Quite a few of these poems were written on board ship, usually while travelling on a river. I would hazard to say that the following poem by Tu Fu (712-770) is perhaps the most famous of these on-board-ship poems. But I hasten to add that the poem goes much deeper than the circumstances of its composition.
A Traveler At Night Writes His Thoughts
Delicate grasses, faint wind on the bank;
stark mast, a lone night boat:
stars hang down, over broad fields sweeping;
the moon boils up, on the great river flowing.
Fame -- how can my writings win me that?
Office -- age and sickness have brought it to an end.
Fluttering, fluttering -- where is my likeness?
Sky and earth and one sandy gull.
Tu Fu (translated by Burton Watson), Burton Watson (editor), The Columbia Book of Chinese Poetry: From Early Times to the Thirteenth Century (Columbia University Press 1984).
Here is another translation of the same poem.
Thoughts While Travelling At Night
Light breeze on the fine grass.
I stand alone at the mast.
Stars lean on the vast wild plain.
Moon bobs in the Great River's spate.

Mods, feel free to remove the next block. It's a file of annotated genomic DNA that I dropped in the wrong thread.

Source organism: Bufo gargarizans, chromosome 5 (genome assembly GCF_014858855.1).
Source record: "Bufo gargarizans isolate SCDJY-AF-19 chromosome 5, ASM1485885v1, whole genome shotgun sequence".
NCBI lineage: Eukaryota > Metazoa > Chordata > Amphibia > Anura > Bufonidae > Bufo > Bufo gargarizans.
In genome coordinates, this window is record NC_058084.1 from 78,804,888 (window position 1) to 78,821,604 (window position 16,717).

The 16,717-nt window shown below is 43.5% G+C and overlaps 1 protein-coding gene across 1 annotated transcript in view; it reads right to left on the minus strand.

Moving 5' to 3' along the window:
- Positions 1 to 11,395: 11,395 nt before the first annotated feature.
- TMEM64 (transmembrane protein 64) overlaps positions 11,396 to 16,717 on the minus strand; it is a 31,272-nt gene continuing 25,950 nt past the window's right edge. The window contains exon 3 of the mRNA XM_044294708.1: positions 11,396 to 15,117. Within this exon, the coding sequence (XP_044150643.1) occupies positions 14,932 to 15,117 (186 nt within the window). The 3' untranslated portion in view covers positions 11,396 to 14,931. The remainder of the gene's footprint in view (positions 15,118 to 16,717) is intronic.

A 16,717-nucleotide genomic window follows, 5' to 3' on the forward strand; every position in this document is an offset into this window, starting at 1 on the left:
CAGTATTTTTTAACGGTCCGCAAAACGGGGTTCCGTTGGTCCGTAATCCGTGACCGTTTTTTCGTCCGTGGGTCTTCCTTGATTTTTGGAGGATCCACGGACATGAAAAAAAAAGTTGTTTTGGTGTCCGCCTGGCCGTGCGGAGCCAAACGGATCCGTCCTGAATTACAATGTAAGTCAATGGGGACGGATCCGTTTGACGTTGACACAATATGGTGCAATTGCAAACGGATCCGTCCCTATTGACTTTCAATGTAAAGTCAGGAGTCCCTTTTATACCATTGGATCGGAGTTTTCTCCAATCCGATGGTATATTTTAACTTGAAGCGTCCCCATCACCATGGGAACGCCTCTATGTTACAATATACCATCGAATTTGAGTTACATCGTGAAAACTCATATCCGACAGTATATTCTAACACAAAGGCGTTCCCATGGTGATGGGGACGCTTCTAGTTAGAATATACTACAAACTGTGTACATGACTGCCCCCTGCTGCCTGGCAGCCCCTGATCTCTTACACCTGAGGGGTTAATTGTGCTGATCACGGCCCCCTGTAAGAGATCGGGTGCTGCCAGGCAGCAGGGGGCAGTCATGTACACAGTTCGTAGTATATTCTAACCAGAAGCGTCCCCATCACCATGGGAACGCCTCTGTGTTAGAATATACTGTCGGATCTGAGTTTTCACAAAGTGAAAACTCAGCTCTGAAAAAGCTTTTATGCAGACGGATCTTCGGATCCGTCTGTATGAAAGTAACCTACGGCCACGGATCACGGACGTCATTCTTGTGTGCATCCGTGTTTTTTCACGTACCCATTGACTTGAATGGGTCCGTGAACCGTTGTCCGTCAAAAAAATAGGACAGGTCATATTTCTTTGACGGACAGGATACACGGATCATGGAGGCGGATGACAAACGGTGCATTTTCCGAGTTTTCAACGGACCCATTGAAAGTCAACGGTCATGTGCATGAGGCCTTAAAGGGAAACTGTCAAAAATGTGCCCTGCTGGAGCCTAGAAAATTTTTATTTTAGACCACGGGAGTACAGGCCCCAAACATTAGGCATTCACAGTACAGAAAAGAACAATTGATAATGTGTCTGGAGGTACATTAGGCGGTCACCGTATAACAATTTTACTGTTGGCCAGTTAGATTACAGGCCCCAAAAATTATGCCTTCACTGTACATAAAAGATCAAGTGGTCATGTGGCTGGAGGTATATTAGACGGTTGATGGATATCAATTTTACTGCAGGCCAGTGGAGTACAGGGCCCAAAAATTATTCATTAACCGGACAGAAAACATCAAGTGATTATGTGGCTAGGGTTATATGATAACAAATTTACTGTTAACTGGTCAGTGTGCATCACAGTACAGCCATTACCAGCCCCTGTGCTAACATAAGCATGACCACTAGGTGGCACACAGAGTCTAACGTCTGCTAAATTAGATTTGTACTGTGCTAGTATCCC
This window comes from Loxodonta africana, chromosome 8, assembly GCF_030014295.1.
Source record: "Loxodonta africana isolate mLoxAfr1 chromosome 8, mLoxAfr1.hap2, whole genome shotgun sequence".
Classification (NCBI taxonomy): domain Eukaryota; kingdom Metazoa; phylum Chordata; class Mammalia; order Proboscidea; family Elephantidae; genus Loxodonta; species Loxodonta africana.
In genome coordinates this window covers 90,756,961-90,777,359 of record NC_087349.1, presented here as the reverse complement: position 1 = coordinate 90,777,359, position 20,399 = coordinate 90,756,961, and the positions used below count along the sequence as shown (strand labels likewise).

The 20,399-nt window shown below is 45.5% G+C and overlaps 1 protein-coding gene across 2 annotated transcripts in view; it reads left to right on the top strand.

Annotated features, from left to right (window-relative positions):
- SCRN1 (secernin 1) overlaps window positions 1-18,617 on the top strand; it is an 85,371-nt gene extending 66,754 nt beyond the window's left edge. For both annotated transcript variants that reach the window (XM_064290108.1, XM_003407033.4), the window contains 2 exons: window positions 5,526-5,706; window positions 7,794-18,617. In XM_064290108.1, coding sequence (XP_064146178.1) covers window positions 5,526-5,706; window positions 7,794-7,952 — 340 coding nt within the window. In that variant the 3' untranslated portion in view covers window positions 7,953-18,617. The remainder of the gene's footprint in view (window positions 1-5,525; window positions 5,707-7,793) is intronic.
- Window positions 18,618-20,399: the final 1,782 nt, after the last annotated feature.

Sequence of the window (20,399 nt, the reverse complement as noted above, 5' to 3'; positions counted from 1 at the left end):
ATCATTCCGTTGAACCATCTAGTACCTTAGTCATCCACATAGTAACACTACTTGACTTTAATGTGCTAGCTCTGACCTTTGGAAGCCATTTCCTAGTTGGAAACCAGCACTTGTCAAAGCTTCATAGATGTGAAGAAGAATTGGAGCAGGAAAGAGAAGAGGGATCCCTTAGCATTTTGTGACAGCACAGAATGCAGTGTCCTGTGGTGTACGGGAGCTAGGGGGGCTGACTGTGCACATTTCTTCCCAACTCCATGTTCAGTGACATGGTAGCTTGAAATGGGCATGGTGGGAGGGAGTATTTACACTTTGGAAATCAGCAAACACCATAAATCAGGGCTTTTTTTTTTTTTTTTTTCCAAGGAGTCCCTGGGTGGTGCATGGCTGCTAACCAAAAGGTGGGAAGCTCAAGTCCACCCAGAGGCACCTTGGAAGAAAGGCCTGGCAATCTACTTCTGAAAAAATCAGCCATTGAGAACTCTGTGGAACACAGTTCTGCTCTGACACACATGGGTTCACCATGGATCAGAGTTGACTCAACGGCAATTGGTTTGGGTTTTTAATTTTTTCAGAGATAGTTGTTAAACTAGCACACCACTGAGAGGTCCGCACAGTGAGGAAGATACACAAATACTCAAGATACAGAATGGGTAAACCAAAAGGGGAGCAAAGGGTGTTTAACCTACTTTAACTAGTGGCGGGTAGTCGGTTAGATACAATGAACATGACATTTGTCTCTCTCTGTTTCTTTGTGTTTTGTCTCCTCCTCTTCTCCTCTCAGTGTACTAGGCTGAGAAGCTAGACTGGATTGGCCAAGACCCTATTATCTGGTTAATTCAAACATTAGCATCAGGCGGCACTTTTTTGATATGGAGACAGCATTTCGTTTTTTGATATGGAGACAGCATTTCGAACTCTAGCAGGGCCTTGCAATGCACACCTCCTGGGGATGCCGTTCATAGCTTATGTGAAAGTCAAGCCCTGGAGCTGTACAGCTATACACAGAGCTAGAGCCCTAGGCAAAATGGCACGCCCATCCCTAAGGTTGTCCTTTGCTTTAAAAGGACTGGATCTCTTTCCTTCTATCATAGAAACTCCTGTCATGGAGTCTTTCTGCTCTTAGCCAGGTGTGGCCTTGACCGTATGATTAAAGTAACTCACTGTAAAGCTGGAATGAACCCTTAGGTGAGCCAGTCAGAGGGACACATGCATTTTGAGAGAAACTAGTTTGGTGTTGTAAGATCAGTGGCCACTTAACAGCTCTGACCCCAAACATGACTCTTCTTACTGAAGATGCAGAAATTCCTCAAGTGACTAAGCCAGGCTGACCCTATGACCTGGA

Letters have brought no fame.
Office? Too old to obtain.
Drifting, what am I like?
A gull between earth and sky.
Vikram Seth (translator), Three Chinese Poets (1992).
As I have noted before, although English translations of traditional Chinese poetry tend to come across as fairly prose-like and casual, the originals were subject to strict rules relating to the number of lines, the number of characters (ideograms) per line, end-rhyme, and tonal parallelism. According to Burton Watson, the original of this poem was in the form of 8-line, 5-character per line "regulated verse" (which requires a single rhyme to be used at the end of the second, fourth, sixth, and eighth lines, and internal tonal parallelism). It is extremely difficult (if not impossible) to carry over these formal features into English translations, and translators seldom attempt to do so.